I’ll keep looking out for Mr. Right, but I can’t help thinking about ye curséd cookie. I’ll have to proceed with caution the next time I order Chinese food and never again will I complain about a fortune as silly as “Next time you have the opportunity, go on a rollercoaster.”

On the positive side, at least I learned how to say “bus” in Chinese.

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Let Your Love Show

My new favorite iPhone app is TuneIn Radio. With a touch of my finger, I can connect to my hometown radio station, 200 miles away, and listen to the station I grew up listening to while I get ready in the morning. This morning, the radio DJ had a segment about free romantic gestures. He wanted to know from female listeners what they thought were the most romantic things men could do, without spending money, and shared a few responses. It got me thinking about other people’s responses and my own. Among them were men remembering their significant other’s middle name, not flirting with other women, and cooking breakfast for a girlfriend. I have to say that while the simple things all add up and truly make a difference, some of these responses had me feeling sorry for the women of today and got me angry at men. Remembering my middle name, while admittedly being romantic in say, the proposal context, seems like a basic requirement for dating someone. “Hello, this is what’s her name, my girlfriend.” I’d hope my boyfriend would remember my middle name, even though I don’t use it that often.

Ten times worse is a man not flirting with other women. Well, I would hope that a man is with you because he wants to be and isn’t so bored in your company that he has to chat up other women.

The breakfast cooking was the only winner in my opinion in the list provided.

Here are a list of some of my top romantic gestures. Some of them are old fashioned, some are simple, but all are the little details that tell her you care.

  1. Open sesame! Open the door, baby. It’s the age old measure of a true gentleman. The last man who opened a door for me at a Crate & Barrel literally left me speechless. Luckily I came to my senses in time to thank him.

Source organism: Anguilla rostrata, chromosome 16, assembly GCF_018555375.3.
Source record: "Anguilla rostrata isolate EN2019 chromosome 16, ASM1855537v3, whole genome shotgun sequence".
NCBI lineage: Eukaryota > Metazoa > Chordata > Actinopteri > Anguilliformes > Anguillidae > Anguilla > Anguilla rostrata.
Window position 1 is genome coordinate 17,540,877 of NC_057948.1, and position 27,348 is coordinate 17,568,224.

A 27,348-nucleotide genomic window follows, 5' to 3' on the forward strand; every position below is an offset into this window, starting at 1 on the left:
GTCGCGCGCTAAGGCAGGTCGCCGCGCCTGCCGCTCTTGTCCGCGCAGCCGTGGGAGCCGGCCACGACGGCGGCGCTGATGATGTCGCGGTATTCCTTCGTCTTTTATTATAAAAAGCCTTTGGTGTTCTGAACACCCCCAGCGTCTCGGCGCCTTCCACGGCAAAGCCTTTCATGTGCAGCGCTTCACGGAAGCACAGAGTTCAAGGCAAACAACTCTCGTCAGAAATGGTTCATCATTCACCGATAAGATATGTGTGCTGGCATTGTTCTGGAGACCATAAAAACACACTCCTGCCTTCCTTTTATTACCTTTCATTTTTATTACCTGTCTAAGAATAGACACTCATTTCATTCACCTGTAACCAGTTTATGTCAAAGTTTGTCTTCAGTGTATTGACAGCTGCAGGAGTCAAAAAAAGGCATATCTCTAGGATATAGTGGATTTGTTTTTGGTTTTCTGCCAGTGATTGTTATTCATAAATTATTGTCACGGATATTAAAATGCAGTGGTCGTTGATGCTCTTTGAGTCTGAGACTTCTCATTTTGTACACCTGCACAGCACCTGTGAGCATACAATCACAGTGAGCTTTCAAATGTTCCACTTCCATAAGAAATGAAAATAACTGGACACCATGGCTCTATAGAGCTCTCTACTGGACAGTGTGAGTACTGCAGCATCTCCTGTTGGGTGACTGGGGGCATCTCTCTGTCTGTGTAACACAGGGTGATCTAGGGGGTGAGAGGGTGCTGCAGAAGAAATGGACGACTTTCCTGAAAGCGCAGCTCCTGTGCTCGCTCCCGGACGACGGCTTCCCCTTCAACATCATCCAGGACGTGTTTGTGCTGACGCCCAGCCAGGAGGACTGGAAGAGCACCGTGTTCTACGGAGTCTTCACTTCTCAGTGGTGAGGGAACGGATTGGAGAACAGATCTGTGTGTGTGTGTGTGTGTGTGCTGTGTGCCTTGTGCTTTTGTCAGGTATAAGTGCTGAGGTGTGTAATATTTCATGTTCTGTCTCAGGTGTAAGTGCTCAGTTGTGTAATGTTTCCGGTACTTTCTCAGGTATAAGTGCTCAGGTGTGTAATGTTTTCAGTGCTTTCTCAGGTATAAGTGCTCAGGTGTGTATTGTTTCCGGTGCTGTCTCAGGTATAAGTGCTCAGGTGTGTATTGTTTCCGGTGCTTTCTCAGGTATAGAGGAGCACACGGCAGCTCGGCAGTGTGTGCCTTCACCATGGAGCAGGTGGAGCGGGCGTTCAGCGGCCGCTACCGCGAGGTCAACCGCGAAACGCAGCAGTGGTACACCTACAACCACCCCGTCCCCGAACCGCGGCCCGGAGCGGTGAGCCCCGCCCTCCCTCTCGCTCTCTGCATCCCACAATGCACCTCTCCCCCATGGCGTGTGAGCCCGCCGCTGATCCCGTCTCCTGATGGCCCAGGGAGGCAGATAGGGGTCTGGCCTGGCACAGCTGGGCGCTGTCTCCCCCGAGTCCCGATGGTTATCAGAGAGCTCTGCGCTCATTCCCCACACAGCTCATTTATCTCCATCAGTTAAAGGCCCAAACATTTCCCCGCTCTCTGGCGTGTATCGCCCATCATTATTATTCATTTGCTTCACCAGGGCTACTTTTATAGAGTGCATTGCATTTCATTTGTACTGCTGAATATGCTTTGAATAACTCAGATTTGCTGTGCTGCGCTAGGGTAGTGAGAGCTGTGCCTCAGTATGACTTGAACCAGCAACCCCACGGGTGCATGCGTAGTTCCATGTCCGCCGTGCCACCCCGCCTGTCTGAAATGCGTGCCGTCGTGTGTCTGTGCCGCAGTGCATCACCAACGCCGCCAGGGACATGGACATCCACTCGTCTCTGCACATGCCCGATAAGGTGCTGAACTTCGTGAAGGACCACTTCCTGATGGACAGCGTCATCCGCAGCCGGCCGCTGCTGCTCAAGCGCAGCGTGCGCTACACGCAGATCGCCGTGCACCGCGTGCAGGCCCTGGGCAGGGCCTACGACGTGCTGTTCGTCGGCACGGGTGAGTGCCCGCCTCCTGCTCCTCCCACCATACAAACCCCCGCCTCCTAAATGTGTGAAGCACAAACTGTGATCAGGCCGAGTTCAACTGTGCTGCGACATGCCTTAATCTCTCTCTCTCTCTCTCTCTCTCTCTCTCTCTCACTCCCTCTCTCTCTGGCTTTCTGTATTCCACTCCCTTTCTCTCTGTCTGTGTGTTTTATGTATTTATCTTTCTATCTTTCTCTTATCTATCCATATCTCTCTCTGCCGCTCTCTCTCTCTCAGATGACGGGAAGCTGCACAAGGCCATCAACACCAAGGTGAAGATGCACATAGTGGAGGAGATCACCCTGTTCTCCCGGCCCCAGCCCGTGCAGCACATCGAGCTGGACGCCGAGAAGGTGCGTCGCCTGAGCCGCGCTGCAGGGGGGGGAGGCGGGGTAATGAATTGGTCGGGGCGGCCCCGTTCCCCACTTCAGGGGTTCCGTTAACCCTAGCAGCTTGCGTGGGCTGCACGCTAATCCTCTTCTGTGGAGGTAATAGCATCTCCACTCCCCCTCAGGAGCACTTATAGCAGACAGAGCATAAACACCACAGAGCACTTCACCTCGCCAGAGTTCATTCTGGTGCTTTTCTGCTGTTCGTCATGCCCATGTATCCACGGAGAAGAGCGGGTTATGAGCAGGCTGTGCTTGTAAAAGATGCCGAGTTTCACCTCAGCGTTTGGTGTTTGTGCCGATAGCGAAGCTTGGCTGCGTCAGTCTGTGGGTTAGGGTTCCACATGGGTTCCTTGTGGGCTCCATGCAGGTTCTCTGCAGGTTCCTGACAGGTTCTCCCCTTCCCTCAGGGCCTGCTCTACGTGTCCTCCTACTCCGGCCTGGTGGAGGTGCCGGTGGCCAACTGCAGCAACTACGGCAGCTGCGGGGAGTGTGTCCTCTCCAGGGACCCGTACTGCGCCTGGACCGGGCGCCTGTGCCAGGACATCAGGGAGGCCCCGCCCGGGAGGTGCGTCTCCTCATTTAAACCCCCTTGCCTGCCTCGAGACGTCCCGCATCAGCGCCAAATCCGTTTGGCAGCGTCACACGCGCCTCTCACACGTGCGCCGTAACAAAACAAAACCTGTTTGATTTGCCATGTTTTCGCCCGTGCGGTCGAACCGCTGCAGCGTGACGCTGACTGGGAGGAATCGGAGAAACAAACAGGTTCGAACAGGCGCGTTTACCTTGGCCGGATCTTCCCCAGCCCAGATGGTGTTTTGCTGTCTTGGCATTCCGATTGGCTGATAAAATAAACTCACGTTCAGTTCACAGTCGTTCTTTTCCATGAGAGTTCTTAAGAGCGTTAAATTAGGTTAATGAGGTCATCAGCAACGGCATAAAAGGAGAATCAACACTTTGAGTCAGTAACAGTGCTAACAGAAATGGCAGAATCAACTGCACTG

2. Remember significant other’s significant others A simple acknowledgment of a mother, sibling, friend, or pet goes a long way. Remembering a birthday of a friend, tossing a ball around with the dog, having a long chat with grandma, or playing up to the six year old cousins makes us know that you care about the people/furry friends that are important to us.
  3. Compliments At the risk of sounding vain, I put this one in because who doesn’t like to be told they look nice, made a good dinner, or had a perfect choice for the Friday night movie once in a while? A man at a bar (WAY too old for me and wearing a Red Sox shirt) told me he liked my earrings last night. It didn’t lead to anything, obviously, but it put a smile on my face. It doesn’t all have to be about looks though. Every so often, it’s just nice to hear a compliment to keep things positive. (This gesture goes both ways too. Men need to receive a compliment too.)
  4. Mind your Ps and Qs Manners matter. A thank you lets us know our actions are appreciated and that you respect us. Plus, manners make you seem civilized and sophisticated, and who’s not turned on by a Jane Austen-y gentleman?
  5. Chicken soup is for lovers Take care of us when we are sick. There is no other time when I feel less beautiful, put-together, in-control, and more miserable than when I am sick. Bring us some chicken soup (even if it comes in a can), buy some tissues from CVS (the nice soft lotion ones I like for extra points), and coddle us just a smidgen. If you can stand the sight of me with a red nose and watery eyes you’re a keeper. Also, caring for us on the sickbed shows your kind and nurturing side; life isn’t always peachy and it’s nice to know you’ll be there even in the rough patches.